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The Home Office offers a fluffy environment for EU citizens in search of settled status

Getting EU citizens' status right would be a big step in restoring confidence that the department can run a new migration system after Brexit.

Home Secretary Sajid Javid today set out details of the process to assure EU residents in the UK of their new status. Jill Rutter welcomes this change in tone and approach.

The Home Office’s track record of refusing to grant UK citizenship based on technicalities led to EU negotiators and the European Parliament adding conditions to the December agreement on citizens’ rights. At the time, every case of wrongful rejection went viral: from the academic turned down because they had done a job abroad consulting for the UK Government, to the carer turned down because they had not taken out comprehensive sickness assurance.

So the EU negotiators placed restrictions on the charges the UK could impose. They also insisted on oversight by an “independent monitoring authority” and keeping the European Court of Justice in play for a further eight years after Brexit. The Home Office insisted that its approach to settled status would be different.

The Home Office appears to be making good on its promise of a cheaper, slicker process

Publishing the consultation on the new settled status process, the Home Office seems to be true to its word. Importantly, the proposed new process seems to establish a presumption to grant rather than refuse – and moves much of the burden from the citizen to the state. 

Databases will be matched. For example, where HM Revenue and Customs shows someone has a long record of paying taxes in the UK, they will not be required to dig back through their own records. People who already have ‘permanent residence’ or ‘indefinite leave to remain’ will be able to swap one status for another – free of charge. For others, the cost will be less than a UK passport (though more than just coming here now). Minimising the number of people who have to send their passports off to the Home Office (and find them sitting there for weeks or months) is another big improvement.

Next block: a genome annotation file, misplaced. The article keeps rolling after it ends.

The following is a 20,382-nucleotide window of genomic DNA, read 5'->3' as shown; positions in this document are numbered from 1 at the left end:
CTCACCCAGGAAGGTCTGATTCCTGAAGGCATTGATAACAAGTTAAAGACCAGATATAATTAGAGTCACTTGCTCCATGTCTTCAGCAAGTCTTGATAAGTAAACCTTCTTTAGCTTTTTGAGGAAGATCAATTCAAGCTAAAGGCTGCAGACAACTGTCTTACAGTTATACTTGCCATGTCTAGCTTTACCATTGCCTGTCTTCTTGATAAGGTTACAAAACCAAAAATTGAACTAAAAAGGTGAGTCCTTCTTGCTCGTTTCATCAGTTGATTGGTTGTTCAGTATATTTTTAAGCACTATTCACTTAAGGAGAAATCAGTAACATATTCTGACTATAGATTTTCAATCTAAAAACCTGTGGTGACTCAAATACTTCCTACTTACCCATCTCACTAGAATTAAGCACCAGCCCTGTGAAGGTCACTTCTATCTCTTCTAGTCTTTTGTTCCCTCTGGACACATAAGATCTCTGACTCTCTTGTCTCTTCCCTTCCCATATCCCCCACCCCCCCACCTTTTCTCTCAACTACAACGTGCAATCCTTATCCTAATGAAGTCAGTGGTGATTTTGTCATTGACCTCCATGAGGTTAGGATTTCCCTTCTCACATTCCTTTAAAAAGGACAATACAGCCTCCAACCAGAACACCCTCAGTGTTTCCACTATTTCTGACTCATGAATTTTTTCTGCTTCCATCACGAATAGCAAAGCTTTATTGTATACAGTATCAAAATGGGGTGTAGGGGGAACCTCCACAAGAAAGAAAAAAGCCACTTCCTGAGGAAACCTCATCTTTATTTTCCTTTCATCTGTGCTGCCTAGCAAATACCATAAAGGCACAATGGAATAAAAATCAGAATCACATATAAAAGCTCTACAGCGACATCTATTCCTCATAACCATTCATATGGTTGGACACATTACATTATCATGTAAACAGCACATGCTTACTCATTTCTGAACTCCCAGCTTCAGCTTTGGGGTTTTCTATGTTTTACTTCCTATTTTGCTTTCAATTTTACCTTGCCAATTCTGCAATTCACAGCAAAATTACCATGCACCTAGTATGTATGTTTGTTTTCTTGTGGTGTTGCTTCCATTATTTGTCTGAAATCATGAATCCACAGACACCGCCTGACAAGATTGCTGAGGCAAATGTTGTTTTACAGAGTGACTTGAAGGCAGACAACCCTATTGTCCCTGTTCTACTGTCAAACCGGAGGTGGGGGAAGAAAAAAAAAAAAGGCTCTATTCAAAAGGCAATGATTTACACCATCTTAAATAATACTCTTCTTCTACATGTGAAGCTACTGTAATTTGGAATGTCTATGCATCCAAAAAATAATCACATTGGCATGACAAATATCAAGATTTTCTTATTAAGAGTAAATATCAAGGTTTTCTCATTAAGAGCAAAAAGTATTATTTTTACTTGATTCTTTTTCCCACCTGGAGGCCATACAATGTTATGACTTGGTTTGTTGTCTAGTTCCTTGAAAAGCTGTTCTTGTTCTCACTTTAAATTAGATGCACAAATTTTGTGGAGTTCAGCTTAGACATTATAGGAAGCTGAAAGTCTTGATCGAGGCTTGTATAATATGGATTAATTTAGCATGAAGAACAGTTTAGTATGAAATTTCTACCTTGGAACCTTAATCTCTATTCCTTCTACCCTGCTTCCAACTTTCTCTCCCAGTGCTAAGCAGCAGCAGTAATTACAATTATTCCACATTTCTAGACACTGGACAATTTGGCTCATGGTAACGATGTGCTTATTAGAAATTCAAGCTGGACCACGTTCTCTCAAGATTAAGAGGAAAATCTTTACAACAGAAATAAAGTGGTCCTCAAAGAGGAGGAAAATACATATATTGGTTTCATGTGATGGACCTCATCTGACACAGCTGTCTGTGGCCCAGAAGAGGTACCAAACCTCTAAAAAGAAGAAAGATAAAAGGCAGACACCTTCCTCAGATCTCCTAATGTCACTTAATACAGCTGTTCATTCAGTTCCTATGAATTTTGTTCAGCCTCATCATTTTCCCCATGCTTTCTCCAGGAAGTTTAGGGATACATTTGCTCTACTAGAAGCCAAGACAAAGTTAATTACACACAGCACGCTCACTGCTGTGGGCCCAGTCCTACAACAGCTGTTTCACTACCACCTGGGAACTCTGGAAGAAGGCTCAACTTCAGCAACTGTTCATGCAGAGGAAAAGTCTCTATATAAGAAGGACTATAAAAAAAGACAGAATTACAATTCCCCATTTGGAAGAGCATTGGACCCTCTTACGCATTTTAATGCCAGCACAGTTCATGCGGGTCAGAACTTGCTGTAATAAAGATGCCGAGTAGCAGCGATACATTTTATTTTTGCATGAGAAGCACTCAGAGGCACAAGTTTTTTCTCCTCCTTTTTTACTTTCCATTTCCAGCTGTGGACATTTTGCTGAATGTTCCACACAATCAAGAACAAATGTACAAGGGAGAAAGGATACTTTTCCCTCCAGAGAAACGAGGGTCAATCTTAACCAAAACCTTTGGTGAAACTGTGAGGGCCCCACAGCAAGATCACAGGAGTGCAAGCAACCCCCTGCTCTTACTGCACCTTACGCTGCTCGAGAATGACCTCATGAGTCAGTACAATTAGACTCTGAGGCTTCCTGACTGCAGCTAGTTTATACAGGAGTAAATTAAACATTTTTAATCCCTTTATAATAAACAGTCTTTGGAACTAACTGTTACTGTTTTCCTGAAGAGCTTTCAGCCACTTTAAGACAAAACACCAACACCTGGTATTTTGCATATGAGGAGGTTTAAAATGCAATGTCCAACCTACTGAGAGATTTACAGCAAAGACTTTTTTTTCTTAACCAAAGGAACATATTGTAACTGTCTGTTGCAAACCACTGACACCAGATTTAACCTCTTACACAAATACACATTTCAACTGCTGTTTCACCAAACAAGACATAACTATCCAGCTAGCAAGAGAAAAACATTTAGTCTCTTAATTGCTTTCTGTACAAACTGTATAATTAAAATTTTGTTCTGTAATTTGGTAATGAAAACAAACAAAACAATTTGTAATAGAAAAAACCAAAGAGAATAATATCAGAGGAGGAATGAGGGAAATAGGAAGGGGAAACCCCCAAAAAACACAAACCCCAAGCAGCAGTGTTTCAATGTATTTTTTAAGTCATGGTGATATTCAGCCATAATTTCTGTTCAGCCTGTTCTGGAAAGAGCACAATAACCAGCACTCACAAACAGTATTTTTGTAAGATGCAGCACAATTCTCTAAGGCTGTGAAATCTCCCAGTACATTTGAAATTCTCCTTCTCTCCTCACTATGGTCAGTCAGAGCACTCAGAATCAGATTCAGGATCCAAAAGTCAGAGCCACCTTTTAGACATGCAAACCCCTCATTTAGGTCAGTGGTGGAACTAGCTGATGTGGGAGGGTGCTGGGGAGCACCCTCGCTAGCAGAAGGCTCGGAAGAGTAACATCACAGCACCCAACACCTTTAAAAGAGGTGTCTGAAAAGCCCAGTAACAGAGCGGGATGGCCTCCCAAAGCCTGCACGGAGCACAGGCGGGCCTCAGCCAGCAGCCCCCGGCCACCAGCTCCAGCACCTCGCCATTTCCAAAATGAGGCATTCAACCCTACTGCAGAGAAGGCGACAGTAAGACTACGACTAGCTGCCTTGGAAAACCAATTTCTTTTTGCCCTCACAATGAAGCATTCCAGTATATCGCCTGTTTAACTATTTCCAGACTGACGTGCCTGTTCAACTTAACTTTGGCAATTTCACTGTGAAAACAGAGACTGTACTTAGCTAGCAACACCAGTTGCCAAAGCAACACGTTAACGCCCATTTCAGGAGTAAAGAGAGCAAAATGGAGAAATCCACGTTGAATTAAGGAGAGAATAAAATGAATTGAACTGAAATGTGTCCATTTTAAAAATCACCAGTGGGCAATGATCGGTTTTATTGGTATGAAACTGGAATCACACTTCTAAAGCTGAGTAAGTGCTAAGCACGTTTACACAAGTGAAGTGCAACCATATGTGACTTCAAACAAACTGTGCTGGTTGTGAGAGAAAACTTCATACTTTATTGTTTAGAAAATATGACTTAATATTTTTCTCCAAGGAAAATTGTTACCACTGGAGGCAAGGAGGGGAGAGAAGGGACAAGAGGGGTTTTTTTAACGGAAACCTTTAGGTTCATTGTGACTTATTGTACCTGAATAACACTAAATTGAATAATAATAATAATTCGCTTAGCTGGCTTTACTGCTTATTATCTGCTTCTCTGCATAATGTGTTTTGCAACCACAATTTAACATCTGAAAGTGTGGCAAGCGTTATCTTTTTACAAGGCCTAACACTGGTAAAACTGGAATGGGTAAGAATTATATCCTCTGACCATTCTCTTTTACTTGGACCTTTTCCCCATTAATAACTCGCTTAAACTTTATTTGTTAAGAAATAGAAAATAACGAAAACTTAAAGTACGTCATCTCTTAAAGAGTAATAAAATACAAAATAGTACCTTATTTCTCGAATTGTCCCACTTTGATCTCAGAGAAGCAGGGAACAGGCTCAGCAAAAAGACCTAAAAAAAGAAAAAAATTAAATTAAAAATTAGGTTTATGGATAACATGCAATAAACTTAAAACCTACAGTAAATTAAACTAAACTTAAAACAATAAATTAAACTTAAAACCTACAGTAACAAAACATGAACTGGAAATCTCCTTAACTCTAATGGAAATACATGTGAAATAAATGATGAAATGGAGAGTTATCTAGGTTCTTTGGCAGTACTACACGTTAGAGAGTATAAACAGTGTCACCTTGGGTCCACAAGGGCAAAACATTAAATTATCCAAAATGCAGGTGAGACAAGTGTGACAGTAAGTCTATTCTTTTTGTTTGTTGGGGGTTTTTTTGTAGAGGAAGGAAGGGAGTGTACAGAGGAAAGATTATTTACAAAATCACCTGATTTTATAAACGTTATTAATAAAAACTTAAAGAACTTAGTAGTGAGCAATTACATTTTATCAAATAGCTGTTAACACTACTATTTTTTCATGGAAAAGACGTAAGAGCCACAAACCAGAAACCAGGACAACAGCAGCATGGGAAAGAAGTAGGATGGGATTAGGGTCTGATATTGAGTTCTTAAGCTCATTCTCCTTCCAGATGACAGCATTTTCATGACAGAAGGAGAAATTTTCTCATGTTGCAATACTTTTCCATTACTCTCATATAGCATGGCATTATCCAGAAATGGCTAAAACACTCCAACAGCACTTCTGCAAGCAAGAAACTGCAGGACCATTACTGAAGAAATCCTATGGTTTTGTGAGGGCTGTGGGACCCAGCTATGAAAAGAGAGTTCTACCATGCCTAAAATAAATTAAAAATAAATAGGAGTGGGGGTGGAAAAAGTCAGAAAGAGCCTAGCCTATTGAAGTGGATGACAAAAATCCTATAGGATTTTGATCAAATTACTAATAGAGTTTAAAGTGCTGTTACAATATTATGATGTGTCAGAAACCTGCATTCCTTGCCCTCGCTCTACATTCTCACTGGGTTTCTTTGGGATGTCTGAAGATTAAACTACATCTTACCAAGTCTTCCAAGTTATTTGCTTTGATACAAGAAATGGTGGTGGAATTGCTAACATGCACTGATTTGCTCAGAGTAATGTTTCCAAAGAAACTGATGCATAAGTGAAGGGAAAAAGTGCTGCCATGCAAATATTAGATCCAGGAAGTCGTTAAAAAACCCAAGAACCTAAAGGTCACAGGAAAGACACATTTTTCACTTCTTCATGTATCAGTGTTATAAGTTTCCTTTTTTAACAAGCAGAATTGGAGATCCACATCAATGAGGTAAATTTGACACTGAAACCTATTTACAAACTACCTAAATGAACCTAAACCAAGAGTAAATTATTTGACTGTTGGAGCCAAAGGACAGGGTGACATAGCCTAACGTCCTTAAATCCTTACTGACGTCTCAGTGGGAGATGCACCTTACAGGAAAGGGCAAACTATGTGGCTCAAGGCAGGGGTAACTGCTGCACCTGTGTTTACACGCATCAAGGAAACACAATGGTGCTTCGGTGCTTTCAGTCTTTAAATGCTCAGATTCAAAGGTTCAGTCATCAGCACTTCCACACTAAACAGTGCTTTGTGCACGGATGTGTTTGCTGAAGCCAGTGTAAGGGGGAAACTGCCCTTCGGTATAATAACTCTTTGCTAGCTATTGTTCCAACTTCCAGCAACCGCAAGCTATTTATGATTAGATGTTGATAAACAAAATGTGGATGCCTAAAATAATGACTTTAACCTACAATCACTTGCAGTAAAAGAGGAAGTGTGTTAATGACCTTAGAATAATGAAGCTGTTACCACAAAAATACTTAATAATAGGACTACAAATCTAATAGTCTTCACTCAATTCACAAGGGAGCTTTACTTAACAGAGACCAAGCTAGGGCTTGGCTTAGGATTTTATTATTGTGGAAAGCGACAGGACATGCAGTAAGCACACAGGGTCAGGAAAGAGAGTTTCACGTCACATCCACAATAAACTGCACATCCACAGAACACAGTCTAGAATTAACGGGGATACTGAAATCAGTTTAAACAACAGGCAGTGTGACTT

Gone too will be the need for comprehensive sickness insurance which caught a lot of people unawares.

The Home Office will give discretion to its officials

Insisting on the letter of eligibility – and removing the ability of caseworkers to make judgements – seemed to be one of the reasons the Home Office ended up making hard to defend decisions in the Windrush cases

Now, the new process puts more onus on the caseworkers being able to exercise judgement for people who find it too hard to comply with the letter of the requirements but look as though they meet the spirit of compliance rules. A key question for the Home Office will be the training and guidance it gives to those caseworkers – many of whom will necessarily be new recruits.

The vital thing will be to establish rapid feedback mechanisms to nip any differences in practice in the bud. The failure to detect a pattern emerging was one reason Home Office ministers and officials were caught looking flat-footed over Windrush.

Getting this right could restore confidence in the Home Office

The Home Office has made a good start in publishing this consultation and being ready to test its new system – but it needs to be willing to listen to the responses as well. The Migration Observatory is already raising the issue of the vulnerable groups who will not be downloading their apps on day one – and expressing concern about how people will be able to prove their settled status to employers or landlords when it is simply lodged in a Home Office database.

The Home Office has not had a good 2018. But if it can get a new and efficient system set up and convince EU citizens there will be an easy and fair system, it would be a big step in restoring confidence that the department can run a new migration system after Brexit.  

It also allows the UK to be on the front foot in insisting on fair treatment of UK citizens living in EU countries. It was notable that today Sajid Javid decided he was the answer to the question of which British minister is championing their cause – something to date seemed which to be left to European Parliament Brexit co-ordinator Guy Verhofstadt.

But this all still depends on there being a withdrawal agreement to implement. The one thing the Home Office is silent on is what happens to EU citizens if there isn’t one.

Country (international)
European Union
Home secretary
Home Office
Public figures
Sajid Javid
Institute for Government

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